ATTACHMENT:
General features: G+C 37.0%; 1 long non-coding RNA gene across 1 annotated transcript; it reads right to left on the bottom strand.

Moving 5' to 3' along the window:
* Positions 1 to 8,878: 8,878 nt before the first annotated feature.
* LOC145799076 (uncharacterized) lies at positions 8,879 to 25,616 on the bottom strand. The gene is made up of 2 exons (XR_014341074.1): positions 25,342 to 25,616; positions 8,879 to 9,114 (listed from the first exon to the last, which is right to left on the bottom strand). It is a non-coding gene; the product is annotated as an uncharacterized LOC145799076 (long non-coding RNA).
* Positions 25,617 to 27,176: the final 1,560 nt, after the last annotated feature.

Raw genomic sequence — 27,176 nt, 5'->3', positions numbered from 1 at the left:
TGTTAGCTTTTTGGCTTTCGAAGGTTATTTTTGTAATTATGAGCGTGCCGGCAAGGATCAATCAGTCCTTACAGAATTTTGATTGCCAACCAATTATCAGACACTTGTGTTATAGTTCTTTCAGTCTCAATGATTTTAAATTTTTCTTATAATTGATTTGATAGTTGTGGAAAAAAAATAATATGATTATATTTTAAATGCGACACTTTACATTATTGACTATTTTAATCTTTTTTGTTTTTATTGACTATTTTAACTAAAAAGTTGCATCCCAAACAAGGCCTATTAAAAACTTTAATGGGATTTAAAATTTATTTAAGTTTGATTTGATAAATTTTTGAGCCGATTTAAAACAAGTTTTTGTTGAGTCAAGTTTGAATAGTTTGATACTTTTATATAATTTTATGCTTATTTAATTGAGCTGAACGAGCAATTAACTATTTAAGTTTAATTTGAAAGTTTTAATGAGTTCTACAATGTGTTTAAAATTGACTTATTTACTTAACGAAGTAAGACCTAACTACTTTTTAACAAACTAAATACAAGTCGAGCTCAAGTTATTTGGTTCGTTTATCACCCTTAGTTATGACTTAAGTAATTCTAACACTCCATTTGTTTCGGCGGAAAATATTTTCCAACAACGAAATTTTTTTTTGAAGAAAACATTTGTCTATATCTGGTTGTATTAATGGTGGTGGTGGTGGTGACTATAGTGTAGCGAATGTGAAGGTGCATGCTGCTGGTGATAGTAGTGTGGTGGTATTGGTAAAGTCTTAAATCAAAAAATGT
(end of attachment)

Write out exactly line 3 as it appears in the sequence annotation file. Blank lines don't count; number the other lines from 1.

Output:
* Positions 1 to 8,878: 8,878 nt before the first annotated feature.